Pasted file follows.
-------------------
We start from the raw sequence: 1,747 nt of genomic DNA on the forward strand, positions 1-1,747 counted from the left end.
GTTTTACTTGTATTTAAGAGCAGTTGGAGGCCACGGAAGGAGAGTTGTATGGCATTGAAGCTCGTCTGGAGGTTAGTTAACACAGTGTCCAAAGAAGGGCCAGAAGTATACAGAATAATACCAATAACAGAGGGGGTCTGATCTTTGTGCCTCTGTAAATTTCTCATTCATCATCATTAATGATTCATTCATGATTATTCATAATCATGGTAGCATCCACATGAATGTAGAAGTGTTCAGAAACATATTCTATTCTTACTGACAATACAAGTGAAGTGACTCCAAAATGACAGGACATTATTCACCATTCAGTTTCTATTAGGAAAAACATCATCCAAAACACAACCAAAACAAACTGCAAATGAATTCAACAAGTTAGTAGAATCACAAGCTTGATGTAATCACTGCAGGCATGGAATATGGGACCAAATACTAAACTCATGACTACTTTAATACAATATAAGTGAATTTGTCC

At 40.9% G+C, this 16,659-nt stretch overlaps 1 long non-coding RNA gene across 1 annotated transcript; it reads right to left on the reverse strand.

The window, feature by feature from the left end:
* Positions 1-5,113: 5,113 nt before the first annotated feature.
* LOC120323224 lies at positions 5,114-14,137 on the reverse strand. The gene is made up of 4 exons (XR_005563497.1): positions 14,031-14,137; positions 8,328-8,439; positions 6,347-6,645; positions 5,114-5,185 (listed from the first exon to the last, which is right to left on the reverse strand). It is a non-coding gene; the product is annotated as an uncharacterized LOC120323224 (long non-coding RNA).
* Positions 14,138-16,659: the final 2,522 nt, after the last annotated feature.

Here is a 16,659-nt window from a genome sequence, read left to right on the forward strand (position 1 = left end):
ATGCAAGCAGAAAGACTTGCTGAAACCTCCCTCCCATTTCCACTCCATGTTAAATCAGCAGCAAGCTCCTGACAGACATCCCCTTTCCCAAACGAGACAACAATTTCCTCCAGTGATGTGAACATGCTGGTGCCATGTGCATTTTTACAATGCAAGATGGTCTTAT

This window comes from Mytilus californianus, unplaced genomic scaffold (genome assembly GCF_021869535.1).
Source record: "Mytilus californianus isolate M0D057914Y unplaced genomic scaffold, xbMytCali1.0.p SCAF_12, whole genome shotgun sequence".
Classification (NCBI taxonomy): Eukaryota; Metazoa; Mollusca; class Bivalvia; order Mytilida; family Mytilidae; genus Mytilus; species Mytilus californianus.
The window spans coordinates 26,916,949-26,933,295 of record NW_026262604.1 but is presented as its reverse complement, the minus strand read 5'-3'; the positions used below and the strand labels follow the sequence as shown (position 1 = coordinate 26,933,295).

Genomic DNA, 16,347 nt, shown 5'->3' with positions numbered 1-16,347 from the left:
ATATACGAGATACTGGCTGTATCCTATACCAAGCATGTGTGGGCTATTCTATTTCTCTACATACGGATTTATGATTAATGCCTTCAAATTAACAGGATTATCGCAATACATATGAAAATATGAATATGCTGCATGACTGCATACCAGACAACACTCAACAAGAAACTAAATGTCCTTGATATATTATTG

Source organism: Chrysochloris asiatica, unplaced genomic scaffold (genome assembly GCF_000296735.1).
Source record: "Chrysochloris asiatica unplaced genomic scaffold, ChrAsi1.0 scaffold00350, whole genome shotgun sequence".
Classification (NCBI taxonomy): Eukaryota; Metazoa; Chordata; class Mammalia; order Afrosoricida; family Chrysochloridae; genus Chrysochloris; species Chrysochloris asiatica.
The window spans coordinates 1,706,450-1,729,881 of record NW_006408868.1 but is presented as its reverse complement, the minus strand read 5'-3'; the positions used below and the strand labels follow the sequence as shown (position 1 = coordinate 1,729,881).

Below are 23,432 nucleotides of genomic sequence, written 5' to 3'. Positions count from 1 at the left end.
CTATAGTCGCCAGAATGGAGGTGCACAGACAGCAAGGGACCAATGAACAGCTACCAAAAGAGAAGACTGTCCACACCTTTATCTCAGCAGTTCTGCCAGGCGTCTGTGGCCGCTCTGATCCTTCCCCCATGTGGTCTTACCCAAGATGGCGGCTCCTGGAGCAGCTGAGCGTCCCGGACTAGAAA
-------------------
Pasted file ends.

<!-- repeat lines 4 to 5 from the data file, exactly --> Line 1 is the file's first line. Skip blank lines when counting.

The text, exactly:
The window, feature by feature from the left end:
* Positions 1-5,113: 5,113 nt before the first annotated feature.